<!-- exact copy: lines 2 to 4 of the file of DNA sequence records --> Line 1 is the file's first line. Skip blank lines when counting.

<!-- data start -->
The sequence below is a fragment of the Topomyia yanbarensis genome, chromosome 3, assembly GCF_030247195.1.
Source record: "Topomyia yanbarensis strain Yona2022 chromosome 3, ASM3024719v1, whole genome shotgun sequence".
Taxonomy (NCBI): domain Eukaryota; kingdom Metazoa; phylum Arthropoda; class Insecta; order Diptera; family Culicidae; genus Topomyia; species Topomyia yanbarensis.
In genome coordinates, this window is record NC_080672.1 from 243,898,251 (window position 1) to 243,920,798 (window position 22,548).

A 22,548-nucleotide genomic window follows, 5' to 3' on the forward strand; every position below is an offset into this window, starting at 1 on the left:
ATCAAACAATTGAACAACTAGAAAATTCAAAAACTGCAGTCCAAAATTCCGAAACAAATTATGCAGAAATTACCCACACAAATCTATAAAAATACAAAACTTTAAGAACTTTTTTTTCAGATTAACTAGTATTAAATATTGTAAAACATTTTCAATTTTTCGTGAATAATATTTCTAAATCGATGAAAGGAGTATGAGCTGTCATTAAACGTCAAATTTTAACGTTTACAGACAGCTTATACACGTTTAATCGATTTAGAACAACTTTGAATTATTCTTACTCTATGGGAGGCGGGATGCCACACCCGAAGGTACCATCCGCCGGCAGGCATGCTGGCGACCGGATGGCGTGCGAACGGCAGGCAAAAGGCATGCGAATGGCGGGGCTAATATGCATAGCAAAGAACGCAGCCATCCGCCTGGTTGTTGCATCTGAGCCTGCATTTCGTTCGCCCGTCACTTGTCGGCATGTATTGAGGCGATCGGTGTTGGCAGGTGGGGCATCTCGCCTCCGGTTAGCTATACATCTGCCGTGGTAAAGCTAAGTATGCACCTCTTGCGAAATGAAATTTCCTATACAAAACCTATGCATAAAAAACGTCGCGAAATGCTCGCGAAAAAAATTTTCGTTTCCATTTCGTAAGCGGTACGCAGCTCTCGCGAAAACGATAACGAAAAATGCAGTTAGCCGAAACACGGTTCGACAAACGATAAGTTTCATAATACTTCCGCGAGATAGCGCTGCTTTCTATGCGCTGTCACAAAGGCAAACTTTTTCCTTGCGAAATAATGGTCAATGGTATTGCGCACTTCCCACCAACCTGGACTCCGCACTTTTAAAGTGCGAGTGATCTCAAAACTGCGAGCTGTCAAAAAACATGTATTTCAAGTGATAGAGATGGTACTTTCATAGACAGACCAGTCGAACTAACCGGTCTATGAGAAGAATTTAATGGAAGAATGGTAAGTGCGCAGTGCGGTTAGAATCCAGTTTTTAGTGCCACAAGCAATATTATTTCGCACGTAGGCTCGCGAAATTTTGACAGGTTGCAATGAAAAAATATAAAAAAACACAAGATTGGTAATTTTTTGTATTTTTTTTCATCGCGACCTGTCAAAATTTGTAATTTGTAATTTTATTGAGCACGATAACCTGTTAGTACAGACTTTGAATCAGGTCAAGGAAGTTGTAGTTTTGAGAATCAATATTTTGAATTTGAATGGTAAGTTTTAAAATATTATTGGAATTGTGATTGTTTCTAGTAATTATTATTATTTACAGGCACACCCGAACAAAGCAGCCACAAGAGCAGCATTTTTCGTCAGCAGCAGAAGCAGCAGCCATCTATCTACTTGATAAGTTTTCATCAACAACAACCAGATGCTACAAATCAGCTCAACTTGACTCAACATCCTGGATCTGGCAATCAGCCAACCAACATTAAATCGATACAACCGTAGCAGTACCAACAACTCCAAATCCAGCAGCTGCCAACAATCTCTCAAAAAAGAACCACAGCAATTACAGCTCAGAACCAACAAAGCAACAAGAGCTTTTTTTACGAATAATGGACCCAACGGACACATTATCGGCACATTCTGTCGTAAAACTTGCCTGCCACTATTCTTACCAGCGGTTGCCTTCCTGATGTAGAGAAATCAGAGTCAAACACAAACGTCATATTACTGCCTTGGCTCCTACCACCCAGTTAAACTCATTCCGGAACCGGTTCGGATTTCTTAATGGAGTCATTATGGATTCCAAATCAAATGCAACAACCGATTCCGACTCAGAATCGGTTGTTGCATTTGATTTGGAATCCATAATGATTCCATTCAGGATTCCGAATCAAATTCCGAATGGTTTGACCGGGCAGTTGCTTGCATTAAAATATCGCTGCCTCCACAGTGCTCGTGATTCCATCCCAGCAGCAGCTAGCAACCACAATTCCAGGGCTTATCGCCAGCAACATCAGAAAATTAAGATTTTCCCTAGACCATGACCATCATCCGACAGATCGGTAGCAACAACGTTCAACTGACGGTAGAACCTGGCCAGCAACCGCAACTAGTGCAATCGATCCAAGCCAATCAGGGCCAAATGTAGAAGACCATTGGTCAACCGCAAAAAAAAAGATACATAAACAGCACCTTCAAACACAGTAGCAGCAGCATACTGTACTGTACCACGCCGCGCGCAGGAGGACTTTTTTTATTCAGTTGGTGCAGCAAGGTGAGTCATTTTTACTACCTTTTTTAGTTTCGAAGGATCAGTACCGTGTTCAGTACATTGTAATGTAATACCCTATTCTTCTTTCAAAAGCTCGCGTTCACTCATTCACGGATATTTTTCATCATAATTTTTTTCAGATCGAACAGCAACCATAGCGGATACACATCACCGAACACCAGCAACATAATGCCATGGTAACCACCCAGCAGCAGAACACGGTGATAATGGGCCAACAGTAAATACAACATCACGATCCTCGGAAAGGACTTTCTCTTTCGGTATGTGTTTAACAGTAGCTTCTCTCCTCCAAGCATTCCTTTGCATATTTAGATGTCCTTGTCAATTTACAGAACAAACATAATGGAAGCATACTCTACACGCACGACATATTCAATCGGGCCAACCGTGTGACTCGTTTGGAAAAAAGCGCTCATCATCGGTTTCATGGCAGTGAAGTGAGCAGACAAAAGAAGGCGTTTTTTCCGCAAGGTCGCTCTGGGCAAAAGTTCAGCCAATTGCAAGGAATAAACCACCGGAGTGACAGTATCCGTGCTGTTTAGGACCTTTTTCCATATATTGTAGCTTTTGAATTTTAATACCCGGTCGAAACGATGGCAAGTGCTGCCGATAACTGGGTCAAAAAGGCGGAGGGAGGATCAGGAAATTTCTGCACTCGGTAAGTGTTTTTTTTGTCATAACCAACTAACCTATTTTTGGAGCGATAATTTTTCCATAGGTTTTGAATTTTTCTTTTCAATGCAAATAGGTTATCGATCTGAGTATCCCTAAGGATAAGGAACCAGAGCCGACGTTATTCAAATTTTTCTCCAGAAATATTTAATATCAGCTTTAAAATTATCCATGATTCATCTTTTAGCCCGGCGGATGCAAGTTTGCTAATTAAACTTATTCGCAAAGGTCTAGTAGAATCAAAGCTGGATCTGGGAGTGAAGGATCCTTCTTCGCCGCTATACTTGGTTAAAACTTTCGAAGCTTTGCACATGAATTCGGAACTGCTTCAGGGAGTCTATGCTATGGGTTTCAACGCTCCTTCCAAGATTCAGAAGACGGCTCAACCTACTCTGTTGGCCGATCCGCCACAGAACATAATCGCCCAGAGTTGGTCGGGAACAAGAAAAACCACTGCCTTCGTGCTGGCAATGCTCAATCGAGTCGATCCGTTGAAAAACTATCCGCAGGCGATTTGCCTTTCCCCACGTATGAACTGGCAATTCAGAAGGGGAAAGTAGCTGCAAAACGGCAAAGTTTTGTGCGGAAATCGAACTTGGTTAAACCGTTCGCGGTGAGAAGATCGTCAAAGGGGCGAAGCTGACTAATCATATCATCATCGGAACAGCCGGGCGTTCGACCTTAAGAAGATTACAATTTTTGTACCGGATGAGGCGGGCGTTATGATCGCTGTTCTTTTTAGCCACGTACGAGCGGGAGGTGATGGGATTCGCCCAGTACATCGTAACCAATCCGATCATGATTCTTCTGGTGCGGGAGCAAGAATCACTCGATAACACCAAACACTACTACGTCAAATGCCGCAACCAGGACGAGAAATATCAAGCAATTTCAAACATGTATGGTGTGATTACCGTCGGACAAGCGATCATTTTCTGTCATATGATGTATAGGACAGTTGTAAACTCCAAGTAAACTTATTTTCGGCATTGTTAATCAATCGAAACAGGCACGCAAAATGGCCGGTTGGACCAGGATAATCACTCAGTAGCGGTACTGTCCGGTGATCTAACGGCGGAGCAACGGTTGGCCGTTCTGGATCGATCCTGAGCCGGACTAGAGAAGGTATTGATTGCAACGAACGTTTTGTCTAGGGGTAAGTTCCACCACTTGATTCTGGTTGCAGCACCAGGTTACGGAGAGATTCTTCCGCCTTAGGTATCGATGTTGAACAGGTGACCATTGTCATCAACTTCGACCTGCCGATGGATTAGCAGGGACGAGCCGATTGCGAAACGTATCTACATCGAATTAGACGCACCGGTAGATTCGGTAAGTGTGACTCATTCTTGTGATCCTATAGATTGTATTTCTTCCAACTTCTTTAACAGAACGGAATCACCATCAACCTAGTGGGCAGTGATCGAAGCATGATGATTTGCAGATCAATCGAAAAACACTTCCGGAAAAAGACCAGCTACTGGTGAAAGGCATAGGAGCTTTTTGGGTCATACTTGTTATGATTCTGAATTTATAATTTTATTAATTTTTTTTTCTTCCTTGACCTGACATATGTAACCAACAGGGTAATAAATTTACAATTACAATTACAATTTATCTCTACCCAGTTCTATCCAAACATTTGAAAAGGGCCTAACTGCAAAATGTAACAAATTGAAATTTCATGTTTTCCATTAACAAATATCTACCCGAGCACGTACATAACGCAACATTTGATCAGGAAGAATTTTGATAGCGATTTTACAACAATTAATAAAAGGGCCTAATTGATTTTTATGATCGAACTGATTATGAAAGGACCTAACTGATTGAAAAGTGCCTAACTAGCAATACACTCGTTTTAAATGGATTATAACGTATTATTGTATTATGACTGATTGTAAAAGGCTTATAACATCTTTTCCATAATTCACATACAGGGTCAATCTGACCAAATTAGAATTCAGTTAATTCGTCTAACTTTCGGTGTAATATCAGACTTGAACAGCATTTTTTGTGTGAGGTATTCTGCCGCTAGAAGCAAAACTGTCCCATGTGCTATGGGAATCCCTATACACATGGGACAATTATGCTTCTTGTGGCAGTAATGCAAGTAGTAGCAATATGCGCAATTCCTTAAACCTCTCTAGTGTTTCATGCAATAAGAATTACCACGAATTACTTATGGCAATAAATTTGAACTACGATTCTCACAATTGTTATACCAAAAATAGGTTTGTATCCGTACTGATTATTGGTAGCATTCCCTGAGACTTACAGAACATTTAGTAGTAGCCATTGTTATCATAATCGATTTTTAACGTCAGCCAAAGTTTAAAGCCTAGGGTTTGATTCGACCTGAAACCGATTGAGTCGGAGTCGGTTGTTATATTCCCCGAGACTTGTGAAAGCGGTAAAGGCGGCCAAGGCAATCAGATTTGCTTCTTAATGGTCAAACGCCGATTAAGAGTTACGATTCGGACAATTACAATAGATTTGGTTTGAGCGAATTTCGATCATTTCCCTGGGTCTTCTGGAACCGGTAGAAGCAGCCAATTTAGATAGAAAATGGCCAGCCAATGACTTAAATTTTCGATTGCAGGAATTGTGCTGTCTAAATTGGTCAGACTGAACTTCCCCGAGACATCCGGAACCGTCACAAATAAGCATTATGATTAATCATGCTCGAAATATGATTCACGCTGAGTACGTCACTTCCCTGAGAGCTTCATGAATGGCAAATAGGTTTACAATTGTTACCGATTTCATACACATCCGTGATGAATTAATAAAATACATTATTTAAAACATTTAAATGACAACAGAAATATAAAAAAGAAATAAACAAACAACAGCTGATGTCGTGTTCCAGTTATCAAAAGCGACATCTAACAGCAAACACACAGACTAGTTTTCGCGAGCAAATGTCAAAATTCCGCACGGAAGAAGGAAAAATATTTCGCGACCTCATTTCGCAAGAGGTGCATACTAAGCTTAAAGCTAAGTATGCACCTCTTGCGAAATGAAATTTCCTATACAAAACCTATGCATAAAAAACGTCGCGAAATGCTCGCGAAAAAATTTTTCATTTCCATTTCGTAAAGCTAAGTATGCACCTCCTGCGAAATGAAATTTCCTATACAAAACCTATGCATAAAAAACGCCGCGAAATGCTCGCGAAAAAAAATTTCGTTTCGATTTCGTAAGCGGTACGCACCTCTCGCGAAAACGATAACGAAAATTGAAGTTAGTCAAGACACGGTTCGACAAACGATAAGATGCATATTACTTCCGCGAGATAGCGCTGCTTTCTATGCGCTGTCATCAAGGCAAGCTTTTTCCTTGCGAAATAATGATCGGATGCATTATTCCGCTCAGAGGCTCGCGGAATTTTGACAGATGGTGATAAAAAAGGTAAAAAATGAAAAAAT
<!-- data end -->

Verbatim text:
Source record: "Topomyia yanbarensis strain Yona2022 chromosome 3, ASM3024719v1, whole genome shotgun sequence".
Taxonomy (NCBI): domain Eukaryota; kingdom Metazoa; phylum Arthropoda; class Insecta; order Diptera; family Culicidae; genus Topomyia; species Topomyia yanbarensis.
In genome coordinates, this window is record NC_080672.1 from 243,898,251 (window position 1) to 243,920,798 (window position 22,548).